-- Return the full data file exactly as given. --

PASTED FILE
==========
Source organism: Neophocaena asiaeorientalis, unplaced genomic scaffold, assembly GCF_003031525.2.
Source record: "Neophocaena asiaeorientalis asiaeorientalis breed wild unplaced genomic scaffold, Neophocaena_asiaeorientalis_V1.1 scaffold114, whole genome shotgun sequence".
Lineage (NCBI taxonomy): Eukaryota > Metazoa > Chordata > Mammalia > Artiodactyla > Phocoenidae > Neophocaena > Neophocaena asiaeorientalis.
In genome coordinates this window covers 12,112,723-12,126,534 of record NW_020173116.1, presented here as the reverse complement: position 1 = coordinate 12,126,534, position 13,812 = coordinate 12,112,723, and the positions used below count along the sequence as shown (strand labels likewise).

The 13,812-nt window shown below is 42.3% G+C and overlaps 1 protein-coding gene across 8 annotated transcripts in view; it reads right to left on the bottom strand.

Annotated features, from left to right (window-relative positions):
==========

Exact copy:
Source organism: Neophocaena asiaeorientalis, unplaced genomic scaffold, assembly GCF_003031525.2.
Source record: "Neophocaena asiaeorientalis asiaeorientalis breed wild unplaced genomic scaffold, Neophocaena_asiaeorientalis_V1.1 scaffold114, whole genome shotgun sequence".
Lineage (NCBI taxonomy): Eukaryota > Metazoa > Chordata > Mammalia > Artiodactyla > Phocoenidae > Neophocaena > Neophocaena asiaeorientalis.
In genome coordinates this window covers 12,112,723-12,126,534 of record NW_020173116.1, presented here as the reverse complement: position 1 = coordinate 12,126,534, position 13,812 = coordinate 12,112,723, and the positions used below count along the sequence as shown (strand labels likewise).

The 13,812-nt window shown below is 42.3% G+C and overlaps 1 protein-coding gene across 8 annotated transcripts in view; it reads right to left on the bottom strand.

Annotated features, from left to right (window-relative positions):